On Tuesday, an anti-violence group called the TRIGGER Project convened a mostly virtual conference to address gun crimes. Educators, activists, clergy, health workers and youths came together to try to understand and prevent the rising number of killings, addressing a wide range of issues including childhood trauma and the need to intervene before people become victims or criminal suspects.

Bryan L. Hill, who had been Glay’s art teacher at his middle school, Truesdell Education Campus, said the teen “always gave his all and always wanted to be better.”

Hill, now a vice principal at an elementary school in Maryland, mourned the loss of “a promising young man whose life was taken away.” He said while at Truesdale, Glay belonged to the Junior Elite Scholars, a book club that promotes literacy, and he often read to younger students to pass the time.

In an email, Hill said he last saw Glay at a community day in Lansburgh Park in Southwest, hosted by Alpha Phi Alpha, the first African American intercollegiate fraternity, where the teen was getting books and school supplies with his brother.

Family, friends and teachers gathered for the Monday vigil at the community center.

There were helium balloons, white taper candles and flickering tea candles arranged on the court in a pattern spelling the letters K-A-S-H. Teachers and school administrators came to pay tribute and give lots of hugs.

“Long Live Tall Step” said one sign. “Rest in Power King Kassius” said another.

Glay was the second-oldest of six siblings and lived with his mother not far from the community center. He had attended D.C. public schools, including Truesdell and most recently Bell Multicultural High School in Columbia Heights, where he was finishing 11th grade.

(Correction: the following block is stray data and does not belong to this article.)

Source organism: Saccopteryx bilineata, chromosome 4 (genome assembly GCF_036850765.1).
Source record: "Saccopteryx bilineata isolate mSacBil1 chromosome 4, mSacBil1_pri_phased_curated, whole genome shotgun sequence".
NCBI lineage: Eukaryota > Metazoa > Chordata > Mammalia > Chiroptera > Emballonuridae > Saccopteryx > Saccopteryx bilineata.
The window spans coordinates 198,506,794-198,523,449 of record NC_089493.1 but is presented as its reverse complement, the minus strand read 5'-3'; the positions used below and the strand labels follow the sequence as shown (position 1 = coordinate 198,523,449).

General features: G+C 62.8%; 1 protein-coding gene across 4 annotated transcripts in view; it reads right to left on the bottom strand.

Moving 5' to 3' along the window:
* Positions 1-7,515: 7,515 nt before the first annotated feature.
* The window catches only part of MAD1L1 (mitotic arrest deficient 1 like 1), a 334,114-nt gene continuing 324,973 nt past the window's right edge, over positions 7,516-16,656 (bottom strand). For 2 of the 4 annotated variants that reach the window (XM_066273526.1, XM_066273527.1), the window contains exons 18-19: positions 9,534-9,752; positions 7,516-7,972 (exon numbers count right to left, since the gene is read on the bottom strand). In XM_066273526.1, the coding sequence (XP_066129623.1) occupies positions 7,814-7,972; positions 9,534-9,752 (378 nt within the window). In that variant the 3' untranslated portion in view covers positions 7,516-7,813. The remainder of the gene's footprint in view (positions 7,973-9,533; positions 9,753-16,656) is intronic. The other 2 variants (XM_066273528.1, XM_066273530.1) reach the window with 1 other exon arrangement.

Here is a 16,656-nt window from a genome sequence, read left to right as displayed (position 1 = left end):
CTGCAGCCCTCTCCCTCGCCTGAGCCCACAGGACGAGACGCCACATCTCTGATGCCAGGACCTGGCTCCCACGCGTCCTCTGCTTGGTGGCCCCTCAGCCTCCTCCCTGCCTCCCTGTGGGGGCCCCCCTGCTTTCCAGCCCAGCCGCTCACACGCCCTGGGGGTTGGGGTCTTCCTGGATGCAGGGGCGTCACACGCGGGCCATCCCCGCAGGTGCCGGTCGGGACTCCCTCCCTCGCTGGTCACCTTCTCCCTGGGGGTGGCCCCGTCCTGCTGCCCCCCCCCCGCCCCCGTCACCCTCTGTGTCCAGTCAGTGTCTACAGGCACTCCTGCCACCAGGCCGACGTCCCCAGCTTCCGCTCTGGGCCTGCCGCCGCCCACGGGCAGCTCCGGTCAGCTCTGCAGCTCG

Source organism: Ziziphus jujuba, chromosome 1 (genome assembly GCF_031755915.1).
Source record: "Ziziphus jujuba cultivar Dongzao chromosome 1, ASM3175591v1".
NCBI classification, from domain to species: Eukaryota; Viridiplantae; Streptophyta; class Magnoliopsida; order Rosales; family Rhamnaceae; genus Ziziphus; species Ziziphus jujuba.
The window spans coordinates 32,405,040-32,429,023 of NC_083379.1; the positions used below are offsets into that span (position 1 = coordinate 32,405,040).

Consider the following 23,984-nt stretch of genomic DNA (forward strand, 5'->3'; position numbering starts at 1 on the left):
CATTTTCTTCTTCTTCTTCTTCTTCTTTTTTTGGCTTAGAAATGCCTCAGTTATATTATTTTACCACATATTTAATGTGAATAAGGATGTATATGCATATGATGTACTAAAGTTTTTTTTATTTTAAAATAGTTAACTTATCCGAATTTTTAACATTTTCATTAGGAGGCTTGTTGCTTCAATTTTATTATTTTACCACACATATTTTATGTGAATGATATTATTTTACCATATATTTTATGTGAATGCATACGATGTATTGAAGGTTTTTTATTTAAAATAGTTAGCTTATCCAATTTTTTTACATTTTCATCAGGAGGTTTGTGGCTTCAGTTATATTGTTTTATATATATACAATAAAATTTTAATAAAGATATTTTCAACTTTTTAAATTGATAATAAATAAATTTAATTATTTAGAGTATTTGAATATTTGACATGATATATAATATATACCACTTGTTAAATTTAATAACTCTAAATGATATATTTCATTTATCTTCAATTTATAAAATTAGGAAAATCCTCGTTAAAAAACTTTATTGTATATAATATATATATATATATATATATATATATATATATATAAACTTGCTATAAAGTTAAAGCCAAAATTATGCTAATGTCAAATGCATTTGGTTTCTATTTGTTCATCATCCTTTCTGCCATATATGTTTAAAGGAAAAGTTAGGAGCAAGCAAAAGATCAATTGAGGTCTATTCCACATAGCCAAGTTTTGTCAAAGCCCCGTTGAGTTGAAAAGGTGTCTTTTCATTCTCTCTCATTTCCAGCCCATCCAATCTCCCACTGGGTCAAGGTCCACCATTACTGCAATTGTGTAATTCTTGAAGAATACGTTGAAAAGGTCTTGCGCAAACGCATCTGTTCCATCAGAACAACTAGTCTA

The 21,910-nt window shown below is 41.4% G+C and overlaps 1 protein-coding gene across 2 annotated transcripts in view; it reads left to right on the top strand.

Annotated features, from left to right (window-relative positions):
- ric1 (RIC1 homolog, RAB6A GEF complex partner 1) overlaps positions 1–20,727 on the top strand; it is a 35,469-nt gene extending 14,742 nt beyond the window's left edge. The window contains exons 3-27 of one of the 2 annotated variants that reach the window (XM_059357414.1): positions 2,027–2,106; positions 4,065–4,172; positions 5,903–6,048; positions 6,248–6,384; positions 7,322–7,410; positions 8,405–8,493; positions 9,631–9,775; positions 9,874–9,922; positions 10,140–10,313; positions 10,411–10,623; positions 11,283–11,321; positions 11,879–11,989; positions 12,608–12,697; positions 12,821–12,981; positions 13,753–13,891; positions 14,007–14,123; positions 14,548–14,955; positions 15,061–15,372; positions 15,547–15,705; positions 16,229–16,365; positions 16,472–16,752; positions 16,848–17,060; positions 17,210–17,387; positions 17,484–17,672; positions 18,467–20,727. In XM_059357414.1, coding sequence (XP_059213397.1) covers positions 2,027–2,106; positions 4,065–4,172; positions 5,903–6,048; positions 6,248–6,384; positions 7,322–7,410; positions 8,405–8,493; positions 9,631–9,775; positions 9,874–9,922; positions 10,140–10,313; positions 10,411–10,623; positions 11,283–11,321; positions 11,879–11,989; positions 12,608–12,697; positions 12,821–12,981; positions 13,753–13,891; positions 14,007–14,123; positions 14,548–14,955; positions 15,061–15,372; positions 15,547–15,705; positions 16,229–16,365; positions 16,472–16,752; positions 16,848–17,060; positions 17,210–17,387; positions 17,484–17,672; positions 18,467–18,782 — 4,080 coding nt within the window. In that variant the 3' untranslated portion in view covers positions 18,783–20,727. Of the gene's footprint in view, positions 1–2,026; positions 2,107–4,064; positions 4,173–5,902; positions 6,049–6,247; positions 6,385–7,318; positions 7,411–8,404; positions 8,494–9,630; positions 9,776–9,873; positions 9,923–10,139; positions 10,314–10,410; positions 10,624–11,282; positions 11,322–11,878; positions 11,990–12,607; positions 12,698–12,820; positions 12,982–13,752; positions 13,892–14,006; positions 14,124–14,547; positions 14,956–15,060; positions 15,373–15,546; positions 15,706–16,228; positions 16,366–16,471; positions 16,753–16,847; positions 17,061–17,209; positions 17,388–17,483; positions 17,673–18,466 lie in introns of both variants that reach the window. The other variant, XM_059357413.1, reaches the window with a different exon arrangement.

Michael Redmond, now a chief academic officer for a charter school network, was an assistant principal at Truesdell when he met Glay. The youth had joined the Brilliant Boys Book Club and talked to him about zoology.

Redmond said he interviewed Glay for a doctoral dissertation. The teenager told him: “I feel like I have a stronger work ethic than those around me, or my reason behind trying to be successful is different than theirs. I have siblings and stuff at home, so I know if I drop out of school or if I fail or whatever, that’s just hindering me from helping them, compared to somebody else who may not have siblings at home.”

Charles Robinson, dean of students at Truesdell, said Glay was one of many former students who frequently stopped by the school to check in. Robinson recalled seeing him a couple of months ago, giving him a quick hug and chatting for a moment. “Take care, be safe,” Robinson said he told Glay that day.

Mercedes Williams, 20, one of many friends at the vigil, called Glay “my extra little brother,” and remembered him as goofy, loving and caring. “He’s going to find a way to make you laugh,” she said.

Glay’s father surveyed the mourners and said he could see the sadness, pain and anger in their faces. He urged everyone, though, to focus on the future.

“See this moment as the point in your life when you decided to be your greatest self,” Kohn Glay told them.

Perry Stein contributed to this report.